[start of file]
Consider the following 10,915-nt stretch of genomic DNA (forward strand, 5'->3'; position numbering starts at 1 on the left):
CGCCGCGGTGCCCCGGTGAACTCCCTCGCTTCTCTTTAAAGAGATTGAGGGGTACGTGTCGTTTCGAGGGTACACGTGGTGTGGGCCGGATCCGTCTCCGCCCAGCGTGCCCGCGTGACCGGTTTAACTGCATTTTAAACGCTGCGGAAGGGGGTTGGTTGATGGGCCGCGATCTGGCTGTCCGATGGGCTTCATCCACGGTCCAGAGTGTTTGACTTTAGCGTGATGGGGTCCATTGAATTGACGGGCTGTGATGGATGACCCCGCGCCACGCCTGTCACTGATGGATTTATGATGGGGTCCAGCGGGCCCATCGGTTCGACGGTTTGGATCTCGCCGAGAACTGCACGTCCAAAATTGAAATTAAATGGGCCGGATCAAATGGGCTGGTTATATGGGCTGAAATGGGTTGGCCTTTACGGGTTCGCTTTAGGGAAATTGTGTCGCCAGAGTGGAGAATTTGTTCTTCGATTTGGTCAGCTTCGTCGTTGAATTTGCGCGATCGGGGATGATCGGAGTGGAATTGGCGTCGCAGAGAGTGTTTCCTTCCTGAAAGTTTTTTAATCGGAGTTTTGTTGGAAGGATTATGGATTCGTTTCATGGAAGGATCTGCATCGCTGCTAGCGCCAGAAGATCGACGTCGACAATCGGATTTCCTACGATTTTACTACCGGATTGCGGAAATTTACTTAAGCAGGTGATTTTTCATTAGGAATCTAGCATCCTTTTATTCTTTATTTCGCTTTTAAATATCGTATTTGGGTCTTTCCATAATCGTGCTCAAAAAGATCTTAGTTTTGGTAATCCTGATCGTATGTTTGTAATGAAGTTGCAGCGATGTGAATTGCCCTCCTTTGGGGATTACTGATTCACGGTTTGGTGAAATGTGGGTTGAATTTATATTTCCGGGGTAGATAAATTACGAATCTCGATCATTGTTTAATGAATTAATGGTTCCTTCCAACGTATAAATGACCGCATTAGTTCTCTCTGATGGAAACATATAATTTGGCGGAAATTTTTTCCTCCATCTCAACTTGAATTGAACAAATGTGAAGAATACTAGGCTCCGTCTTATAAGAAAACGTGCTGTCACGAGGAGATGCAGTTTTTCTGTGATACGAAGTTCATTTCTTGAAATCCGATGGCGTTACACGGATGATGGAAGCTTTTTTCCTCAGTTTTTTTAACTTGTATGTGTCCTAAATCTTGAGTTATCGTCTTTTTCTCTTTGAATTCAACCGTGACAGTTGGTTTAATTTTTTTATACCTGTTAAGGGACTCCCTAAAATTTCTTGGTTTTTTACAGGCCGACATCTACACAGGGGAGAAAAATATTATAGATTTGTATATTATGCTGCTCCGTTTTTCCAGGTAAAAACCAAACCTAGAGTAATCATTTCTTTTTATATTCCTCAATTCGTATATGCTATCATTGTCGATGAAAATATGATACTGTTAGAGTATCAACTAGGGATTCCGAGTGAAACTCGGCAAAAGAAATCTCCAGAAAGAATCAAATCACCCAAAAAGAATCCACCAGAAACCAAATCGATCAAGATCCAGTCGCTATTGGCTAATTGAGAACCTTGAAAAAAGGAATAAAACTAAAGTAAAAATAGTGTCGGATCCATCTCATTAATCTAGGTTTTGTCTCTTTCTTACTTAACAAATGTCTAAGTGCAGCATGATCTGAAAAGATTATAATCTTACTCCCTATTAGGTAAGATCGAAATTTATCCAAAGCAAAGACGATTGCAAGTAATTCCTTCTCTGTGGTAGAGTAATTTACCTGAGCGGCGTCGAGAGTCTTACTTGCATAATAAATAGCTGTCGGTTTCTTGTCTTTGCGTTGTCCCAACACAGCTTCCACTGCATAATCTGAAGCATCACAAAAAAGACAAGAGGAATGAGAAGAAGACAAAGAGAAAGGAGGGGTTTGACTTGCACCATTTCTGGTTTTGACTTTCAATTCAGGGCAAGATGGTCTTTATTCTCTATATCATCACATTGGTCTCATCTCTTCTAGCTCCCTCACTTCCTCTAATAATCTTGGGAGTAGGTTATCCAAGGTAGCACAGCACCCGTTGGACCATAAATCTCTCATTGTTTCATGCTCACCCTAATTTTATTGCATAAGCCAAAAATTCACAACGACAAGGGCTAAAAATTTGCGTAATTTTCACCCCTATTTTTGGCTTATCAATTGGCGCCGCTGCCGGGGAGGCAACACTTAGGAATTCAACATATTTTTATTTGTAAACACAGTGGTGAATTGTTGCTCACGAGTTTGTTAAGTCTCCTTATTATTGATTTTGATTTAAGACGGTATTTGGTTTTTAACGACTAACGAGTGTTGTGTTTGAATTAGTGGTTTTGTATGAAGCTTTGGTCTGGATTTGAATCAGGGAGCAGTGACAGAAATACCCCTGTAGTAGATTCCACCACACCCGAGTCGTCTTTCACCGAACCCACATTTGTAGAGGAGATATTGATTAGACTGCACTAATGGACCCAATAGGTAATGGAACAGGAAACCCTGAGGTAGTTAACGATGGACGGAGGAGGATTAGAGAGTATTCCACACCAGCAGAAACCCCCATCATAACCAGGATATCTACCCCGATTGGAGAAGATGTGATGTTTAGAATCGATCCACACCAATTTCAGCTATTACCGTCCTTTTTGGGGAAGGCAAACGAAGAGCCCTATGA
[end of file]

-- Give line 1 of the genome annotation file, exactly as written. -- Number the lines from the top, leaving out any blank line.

Consider the following 10,915-nt stretch of genomic DNA (forward strand, 5'->3'; position numbering starts at 1 on the left):